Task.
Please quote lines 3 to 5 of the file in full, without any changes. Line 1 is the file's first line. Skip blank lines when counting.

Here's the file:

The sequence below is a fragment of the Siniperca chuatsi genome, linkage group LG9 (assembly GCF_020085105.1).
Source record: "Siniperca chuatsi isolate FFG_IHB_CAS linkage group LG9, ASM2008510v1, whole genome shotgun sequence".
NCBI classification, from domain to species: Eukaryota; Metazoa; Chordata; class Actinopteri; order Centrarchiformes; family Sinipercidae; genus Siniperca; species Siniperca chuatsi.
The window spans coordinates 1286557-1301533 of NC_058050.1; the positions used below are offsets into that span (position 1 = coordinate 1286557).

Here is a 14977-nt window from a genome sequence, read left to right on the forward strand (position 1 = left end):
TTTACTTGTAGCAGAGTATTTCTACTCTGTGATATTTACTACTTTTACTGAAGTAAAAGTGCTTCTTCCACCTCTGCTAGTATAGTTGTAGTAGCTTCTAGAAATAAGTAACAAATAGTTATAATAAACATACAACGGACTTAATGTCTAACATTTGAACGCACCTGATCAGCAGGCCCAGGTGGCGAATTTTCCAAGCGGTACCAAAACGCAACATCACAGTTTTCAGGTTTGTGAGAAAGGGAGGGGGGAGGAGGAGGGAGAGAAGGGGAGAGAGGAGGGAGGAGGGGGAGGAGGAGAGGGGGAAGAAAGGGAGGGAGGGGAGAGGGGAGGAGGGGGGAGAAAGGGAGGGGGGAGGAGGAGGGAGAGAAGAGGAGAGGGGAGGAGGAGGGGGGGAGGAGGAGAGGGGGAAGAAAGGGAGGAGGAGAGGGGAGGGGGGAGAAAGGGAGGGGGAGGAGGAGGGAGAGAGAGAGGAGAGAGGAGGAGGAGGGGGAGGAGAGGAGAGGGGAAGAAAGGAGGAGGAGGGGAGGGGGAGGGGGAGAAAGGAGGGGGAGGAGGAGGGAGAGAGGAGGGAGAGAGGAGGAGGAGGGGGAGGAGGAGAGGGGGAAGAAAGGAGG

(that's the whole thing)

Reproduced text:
NCBI classification, from domain to species: Eukaryota; Metazoa; Chordata; class Actinopteri; order Centrarchiformes; family Sinipercidae; genus Siniperca; species Siniperca chuatsi.
The window spans coordinates 1286557-1301533 of NC_058050.1; the positions used below are offsets into that span (position 1 = coordinate 1286557).

Here is a 14977-nt window from a genome sequence, read left to right on the forward strand (position 1 = left end):